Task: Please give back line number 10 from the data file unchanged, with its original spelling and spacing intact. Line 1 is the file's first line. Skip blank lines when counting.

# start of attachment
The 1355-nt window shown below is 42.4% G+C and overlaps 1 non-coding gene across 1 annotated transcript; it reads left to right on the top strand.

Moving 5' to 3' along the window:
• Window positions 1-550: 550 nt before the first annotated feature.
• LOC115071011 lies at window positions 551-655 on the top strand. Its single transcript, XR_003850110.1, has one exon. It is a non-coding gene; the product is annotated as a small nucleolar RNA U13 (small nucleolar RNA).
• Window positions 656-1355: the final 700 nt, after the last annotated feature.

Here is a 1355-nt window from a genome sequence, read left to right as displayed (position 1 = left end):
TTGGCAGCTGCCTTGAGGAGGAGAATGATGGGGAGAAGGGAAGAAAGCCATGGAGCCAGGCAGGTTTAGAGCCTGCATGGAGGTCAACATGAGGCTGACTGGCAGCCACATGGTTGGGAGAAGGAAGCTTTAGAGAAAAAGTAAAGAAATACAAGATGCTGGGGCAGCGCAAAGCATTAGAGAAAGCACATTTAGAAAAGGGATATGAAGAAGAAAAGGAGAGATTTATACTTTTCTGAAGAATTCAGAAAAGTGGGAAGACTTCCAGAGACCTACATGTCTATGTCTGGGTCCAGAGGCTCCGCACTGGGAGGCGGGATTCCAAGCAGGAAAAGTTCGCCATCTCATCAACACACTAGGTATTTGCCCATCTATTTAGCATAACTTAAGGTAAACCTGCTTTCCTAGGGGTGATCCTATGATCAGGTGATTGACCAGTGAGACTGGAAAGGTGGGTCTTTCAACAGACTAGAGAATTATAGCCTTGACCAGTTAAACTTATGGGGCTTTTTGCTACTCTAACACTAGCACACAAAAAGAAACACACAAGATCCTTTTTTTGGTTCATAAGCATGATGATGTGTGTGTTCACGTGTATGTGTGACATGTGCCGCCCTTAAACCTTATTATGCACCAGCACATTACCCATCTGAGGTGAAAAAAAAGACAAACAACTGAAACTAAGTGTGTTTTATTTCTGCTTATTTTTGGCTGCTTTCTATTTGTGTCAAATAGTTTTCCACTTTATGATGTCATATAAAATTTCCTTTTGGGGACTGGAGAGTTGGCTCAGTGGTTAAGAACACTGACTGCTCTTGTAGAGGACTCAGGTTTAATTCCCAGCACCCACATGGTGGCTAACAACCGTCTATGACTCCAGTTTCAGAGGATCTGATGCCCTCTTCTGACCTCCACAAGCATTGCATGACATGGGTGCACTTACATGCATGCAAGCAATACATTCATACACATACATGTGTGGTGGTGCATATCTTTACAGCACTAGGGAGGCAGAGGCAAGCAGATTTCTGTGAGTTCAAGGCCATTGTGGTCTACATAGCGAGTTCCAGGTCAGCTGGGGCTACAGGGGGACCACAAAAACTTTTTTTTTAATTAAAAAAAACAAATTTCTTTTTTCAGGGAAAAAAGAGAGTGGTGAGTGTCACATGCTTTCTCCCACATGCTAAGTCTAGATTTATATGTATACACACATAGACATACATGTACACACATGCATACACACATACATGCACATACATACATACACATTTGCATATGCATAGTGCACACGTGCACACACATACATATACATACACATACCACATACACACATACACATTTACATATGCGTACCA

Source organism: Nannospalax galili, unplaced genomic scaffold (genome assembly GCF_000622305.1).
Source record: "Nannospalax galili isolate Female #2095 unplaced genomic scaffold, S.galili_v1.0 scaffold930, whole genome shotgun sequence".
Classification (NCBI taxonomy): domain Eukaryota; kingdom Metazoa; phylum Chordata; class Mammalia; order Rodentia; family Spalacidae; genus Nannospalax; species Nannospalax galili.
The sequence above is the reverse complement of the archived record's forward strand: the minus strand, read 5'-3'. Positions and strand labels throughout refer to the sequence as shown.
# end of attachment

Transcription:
Classification (NCBI taxonomy): domain Eukaryota; kingdom Metazoa; phylum Chordata; class Mammalia; order Rodentia; family Spalacidae; genus Nannospalax; species Nannospalax galili.